Monday, October 25, 2010

Why is Climate Change a Dead Letter in Canadian Politics? Cui Bono?

Last week the U.S. National Center for Atmospheric Research, NCAR, released a study showing that drought will be the defining impact of global warming this century.  A few parts of the world are going to get wetter.   The most heavily populated parts are going to get dryer, much, much dryer.

The good news is that Canada is one of the lucky places that will receive more precipitation.   The bad news is that where most of you live is not the lucky part.  Click on the map above and see what your neck of the woods can expect by 2060.

Do you find this alarming?   Well you should, especially if you have young kids or grandchildren.  They're going to have to deal with this.   Bear this in mind.   The world depicted in this map isn't going to suddenly land on earth in 2060.   This has already begun.  We've just had our own study showing a significant decline in precipitation in the Great Lakes basin over the past 30-years.  That's not a fluke.  As the NCAR study shows, it's going to become steadily more significant.

Are there things we can do to forestall mega-drought or to reduce its impacts?  Of course.  Are there things we can do to adapt to some of these impacts.   Absolutely.  Are we doing any of those things?   Absolutely not.   The fate of our country and our children hangs in the balance.  It is imperative we start dealing with this - now.  So, whether you're Conservative, Liberal or NDP, ask yourself this - just what are the people leading my party doing about this?   Better yet, ask them.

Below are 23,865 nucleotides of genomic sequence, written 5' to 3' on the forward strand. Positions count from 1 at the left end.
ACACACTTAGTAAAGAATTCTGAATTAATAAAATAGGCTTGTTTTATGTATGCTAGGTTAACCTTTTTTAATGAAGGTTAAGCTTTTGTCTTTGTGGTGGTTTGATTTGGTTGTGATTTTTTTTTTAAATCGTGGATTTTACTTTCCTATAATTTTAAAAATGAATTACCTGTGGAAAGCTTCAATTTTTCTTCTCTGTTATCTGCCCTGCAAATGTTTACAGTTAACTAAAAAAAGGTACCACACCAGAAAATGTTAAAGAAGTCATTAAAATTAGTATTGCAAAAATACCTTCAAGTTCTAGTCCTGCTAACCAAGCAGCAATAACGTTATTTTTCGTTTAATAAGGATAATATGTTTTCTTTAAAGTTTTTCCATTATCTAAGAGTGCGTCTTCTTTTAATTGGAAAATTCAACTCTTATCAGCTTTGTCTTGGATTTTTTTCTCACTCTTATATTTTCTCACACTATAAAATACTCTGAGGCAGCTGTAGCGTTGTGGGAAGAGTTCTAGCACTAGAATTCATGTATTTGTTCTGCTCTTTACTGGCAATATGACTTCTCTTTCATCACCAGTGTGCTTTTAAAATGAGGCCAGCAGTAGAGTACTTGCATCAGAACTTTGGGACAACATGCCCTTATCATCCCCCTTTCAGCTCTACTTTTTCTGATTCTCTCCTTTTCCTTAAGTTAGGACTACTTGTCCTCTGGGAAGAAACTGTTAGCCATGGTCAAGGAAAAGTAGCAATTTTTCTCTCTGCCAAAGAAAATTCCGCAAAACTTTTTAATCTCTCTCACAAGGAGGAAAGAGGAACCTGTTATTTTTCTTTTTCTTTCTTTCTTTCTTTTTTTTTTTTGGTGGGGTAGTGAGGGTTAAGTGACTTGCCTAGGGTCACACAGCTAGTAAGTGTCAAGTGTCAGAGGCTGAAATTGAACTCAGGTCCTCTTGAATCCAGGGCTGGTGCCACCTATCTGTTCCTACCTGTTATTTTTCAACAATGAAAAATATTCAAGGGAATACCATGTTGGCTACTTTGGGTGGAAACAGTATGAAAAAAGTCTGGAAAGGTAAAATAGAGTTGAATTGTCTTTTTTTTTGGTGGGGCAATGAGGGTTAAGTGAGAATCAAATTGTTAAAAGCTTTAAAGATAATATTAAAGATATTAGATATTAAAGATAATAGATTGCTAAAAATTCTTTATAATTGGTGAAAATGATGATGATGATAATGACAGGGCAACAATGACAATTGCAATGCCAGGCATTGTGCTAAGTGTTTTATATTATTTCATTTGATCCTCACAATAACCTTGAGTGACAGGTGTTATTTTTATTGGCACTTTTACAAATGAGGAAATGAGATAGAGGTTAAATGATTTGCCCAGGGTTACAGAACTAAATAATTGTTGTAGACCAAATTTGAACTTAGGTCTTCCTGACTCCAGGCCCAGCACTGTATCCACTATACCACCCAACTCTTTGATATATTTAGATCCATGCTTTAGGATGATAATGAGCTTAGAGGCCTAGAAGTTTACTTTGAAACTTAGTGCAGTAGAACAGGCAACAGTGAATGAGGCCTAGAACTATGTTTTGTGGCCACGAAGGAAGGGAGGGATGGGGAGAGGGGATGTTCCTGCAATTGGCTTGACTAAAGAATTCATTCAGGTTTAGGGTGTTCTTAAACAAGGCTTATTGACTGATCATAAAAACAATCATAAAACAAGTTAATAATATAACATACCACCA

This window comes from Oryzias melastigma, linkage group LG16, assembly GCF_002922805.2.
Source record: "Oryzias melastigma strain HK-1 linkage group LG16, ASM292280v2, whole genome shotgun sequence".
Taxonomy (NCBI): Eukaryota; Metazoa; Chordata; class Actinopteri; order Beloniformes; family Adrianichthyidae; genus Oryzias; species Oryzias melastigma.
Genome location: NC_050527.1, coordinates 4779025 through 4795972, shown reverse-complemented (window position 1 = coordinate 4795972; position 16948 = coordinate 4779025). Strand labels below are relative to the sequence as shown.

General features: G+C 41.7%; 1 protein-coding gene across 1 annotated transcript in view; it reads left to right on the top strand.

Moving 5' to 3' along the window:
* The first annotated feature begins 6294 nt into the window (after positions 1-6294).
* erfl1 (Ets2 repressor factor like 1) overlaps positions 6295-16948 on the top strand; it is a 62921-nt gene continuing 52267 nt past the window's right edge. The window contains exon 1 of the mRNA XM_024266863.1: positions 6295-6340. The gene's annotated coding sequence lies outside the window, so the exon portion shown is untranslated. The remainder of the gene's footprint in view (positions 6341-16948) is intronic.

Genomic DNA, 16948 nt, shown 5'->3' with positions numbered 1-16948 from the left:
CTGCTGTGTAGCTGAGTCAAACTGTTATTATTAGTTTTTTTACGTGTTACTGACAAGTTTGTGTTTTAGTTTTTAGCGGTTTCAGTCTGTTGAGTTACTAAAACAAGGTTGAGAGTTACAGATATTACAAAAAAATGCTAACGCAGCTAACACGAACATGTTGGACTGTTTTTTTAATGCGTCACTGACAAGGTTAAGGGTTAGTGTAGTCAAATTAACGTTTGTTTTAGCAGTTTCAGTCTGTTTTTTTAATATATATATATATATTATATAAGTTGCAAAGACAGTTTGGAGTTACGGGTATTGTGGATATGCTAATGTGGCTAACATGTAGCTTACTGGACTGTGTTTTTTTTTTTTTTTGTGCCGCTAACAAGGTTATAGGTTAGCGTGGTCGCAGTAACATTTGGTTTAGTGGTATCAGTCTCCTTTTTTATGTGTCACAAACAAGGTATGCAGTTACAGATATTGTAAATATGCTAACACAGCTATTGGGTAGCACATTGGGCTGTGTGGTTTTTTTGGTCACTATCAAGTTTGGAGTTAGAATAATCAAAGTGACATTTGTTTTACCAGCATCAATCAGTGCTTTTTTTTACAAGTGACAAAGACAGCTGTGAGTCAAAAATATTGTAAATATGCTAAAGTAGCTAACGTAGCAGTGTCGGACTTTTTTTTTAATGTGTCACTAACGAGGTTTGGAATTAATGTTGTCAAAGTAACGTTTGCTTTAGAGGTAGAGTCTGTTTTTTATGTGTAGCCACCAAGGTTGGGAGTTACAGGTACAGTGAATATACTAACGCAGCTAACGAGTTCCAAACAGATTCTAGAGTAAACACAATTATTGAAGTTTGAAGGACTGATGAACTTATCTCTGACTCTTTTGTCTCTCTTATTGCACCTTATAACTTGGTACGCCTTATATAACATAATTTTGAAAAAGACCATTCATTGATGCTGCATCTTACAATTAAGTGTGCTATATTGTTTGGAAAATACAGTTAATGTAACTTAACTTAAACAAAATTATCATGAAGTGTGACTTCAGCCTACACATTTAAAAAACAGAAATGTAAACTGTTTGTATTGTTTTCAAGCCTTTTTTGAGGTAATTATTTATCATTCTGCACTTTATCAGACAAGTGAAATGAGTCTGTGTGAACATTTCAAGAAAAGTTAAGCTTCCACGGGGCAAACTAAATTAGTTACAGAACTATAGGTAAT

Ask your leaders if they believe this NCAR study to be true?  If not, have them explain why not?  But, if they don't dispute it convincingly, ask them just what in hell they intend to do about it.   Tell them you want specifics, you want timelines.   Here's something to keep in mind - if they start talking about "intensity-based" reductions or "cap and trade" that's simply code for doing nothing worthwhile.

Instead of endless dicking about on this percentage reduction or that, country versus country, region versus region, bloc versus bloc, the leaders of the world need to look at that map and say, okay, how do we prevent as much of this as we possibly can?   There's no reason that Canada can't launch that sort of effort.  Except we won't.   Which gives rise to the question, cui bono?

If something this fundamentally important to the future of the country and our people gets buried, you have to assume that someone pretty powerful is benefiting from all that nothing.   In some situations, dormancy can be extremely valuable.   It certainly works for those dimwitted bastards who still speak of dreams of Canada as a fossil fuel superpower.  Maybe ten years ago that wasn't all that unreasonable.   That was then, this is now.  It certainly works for the ultimate beneficiaries of their apathy - Big Oil, Big Coal, Big Gas.

Like any dysfunctional behaviour, you have to remember that people only do that because they get something out of it.   It is extremely dysfunctional that the Petro-Pols of Parliament Hill who alone have the only effective power to defend our interests, to protect our welfare, are working for somebody else.

No comments: